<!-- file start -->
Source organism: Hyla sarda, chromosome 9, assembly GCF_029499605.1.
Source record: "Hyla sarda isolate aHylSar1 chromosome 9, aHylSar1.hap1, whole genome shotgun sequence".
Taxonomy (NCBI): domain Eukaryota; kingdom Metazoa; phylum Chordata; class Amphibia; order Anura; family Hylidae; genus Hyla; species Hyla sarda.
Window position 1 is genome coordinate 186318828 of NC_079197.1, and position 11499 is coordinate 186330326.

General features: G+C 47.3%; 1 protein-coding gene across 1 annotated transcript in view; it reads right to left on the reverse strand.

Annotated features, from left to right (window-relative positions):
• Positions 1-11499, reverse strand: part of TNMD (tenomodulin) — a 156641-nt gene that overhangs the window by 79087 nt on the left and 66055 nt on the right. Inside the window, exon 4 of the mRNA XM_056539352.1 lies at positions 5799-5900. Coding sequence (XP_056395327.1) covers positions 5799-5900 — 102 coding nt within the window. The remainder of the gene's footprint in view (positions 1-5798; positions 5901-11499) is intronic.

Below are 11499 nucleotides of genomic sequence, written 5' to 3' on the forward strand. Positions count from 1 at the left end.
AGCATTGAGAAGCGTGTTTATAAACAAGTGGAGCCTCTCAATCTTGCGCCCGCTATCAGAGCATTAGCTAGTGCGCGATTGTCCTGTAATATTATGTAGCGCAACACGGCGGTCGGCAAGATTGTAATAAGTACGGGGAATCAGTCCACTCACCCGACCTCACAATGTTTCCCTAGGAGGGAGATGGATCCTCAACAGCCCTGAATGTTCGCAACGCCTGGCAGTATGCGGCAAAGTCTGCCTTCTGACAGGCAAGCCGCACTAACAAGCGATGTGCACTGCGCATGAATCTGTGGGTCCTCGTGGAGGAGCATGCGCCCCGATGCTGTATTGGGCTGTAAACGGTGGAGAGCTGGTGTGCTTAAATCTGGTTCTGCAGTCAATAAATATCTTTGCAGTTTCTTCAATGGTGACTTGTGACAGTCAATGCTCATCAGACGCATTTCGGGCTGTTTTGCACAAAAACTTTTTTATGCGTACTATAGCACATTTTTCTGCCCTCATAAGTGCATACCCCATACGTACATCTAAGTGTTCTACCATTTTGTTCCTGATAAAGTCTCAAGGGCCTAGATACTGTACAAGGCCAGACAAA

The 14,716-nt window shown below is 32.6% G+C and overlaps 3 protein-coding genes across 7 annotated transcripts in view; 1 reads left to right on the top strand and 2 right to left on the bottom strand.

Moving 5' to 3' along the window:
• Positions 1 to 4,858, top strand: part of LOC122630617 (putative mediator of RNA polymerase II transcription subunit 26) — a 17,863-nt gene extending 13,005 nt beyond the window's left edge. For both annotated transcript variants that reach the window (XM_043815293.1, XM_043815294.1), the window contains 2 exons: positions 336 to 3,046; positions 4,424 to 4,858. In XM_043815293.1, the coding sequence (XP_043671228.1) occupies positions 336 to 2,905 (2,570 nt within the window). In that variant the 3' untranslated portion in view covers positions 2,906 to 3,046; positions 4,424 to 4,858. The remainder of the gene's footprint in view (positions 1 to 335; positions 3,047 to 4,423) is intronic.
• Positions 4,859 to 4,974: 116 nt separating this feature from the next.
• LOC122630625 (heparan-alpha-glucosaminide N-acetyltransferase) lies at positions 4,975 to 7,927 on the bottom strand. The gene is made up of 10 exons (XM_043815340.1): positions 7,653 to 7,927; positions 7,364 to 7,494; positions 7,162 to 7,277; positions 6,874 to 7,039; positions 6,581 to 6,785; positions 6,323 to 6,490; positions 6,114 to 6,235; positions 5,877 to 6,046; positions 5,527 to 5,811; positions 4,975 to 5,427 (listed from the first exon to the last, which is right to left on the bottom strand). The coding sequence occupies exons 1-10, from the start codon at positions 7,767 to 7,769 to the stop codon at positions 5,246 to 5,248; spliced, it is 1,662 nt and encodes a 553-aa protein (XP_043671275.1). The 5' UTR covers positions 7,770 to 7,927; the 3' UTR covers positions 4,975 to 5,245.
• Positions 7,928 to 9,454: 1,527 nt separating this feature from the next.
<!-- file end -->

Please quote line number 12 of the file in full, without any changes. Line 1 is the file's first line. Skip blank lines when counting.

• Positions 1 to 4,858, top strand: part of LOC122630617 (putative mediator of RNA polymerase II transcription subunit 26) — a 17,863-nt gene extending 13,005 nt beyond the window's left edge. For both annotated transcript variants that reach the window (XM_043815293.1, XM_043815294.1), the window contains 2 exons: positions 336 to 3,046; positions 4,424 to 4,858. In XM_043815293.1, the coding sequence (XP_043671228.1) occupies positions 336 to 2,905 (2,570 nt within the window). In that variant the 3' untranslated portion in view covers positions 2,906 to 3,046; positions 4,424 to 4,858. The remainder of the gene's footprint in view (positions 1 to 335; positions 3,047 to 4,423) is intronic.